It’s Monday again, MedHum Monday is happy to reprise an old favorite. Do you know of the Robert L. Brown History of Medicine Collection at the University of Buffalo? Linda Lohr and Keith Mages skillfully tackle an all to common question in medical libraries — how do we get people to know we are here? Check out their site and blog–and below, read a medical humanities post delivered by Linda and Keith a little over a year ago for the Daily Dose. Welcome back, Linda and Keith!
ROBERT L. BROWN HISTORY OF MEDICINE COLLECTION
Established in 1972, the Robert L. Brown History of Medicine Collection is home to rare books, artifacts, and ephemera related to the rich history of medicine, pharmacy, dentistry, nursing, public health and the health professions. The comprehensive monograph collection contains works ranging from 1493 through the 20th century, with an extensive nineteenth century component featuring particular strengths in the subjects of anatomy, surgery, obstetrics and gynecology, pharmacology, dentistry, and oncology. Within the History of Medicine Collection are several special components including the Bonnie and Vern Bullough History of Nursing Collection, the Edgar R. McGuire Historical Medical Instrument Collection, the Homer T. Jackson Collection and historical artifacts from the UB School of Pharmacy & Pharmaceutical Sciences.
One comment that we hear far too often from visitors to the History of Medicine Collection, including our own University at Buffalo faculty, staff and students, is: “We didn’t know you existed!” In an effort to remedy this situation we have become more proactive in coming up with creative ways to spread the word about the Collection throughout the University and the greater Buffalo and Western New York community. In October of 2012 we put together an experimental event called “Hidden Treasures of the South Campus: A Walk into History.” Partnering with the special collections in the Health Sciences schools on the University’s South campus and with faculty from our Department of History, we arranged an evening of tours, a History of Medicine panel discussion and refreshments. Individuals from the University and the community attended and the feedback we received was very positive. As a result of this program, we partnered with two local tour groups for events that featured tours of the History of Medicine. These programs attracted people from the community with an interest in medical history and increased our visibility.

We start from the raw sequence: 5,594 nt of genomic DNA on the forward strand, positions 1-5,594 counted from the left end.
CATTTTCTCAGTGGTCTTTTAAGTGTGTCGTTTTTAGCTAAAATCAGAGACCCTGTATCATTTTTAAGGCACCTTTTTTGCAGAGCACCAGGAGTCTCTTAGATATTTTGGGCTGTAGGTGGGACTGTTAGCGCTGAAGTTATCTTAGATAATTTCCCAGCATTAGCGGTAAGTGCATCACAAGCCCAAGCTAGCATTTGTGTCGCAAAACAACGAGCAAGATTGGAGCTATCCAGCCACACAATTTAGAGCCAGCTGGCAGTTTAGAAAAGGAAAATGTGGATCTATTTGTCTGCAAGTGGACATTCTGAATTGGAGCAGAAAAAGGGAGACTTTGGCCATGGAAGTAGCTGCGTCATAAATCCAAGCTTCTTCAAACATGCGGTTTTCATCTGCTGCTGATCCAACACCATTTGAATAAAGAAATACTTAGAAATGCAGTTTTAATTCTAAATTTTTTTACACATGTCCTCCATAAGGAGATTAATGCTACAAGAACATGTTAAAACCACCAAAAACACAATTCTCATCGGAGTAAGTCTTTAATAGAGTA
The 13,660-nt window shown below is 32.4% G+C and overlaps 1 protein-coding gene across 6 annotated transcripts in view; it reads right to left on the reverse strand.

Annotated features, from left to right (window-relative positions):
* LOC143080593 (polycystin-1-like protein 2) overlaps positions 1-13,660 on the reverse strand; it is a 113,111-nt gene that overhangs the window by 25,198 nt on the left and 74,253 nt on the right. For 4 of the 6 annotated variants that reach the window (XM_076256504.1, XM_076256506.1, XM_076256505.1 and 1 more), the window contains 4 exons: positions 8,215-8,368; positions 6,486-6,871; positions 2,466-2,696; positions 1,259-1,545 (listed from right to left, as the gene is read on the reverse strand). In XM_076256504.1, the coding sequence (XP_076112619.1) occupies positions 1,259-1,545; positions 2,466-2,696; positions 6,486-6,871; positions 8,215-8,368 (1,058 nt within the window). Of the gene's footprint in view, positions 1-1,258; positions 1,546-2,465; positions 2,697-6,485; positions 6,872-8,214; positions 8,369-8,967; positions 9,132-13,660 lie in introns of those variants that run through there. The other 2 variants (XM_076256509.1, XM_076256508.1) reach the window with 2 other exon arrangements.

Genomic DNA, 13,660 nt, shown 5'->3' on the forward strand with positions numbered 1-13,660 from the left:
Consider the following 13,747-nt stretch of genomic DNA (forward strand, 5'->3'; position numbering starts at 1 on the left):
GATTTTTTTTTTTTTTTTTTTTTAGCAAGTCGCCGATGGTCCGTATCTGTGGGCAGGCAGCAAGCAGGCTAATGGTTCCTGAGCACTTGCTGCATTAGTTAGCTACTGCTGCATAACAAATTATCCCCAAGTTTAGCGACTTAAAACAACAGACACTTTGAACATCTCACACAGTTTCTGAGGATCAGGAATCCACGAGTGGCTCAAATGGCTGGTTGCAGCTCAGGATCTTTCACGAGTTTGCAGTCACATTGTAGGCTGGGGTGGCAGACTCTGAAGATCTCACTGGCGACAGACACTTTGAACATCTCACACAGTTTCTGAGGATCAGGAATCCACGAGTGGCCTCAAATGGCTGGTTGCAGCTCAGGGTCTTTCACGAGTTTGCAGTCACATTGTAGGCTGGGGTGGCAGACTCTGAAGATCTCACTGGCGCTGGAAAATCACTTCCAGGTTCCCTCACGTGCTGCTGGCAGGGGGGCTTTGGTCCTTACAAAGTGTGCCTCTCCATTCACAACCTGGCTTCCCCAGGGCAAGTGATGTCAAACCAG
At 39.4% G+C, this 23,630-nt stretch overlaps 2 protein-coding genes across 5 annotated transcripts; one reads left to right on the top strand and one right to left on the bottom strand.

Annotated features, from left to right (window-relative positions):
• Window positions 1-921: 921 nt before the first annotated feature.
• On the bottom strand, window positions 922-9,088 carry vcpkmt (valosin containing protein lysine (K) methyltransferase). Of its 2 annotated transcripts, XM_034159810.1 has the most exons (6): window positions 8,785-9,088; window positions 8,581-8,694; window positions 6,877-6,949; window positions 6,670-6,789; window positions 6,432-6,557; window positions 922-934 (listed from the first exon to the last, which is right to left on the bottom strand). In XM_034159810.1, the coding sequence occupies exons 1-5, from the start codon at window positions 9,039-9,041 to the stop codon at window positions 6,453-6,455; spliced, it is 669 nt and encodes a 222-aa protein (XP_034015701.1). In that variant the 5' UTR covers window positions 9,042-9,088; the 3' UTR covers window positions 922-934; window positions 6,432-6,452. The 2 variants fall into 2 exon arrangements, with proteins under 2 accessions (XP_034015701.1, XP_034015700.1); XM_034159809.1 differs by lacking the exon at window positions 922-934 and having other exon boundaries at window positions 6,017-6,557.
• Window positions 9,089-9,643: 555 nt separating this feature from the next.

Another result of the “Walk into History” was that one of the professors in the History Department invited us to participate in three sessions of his course “Health and Illness in American History, during the Spring 2014 semester. The history students spent three sessions in the History of Medicine analyzing primary sources based on selections from the Collection, attending a presentation on how to find medical and social primary sources and presenting one or two of the best pieces of primary evidence that they found. We have been asked to participate in the professor’s class again this fall!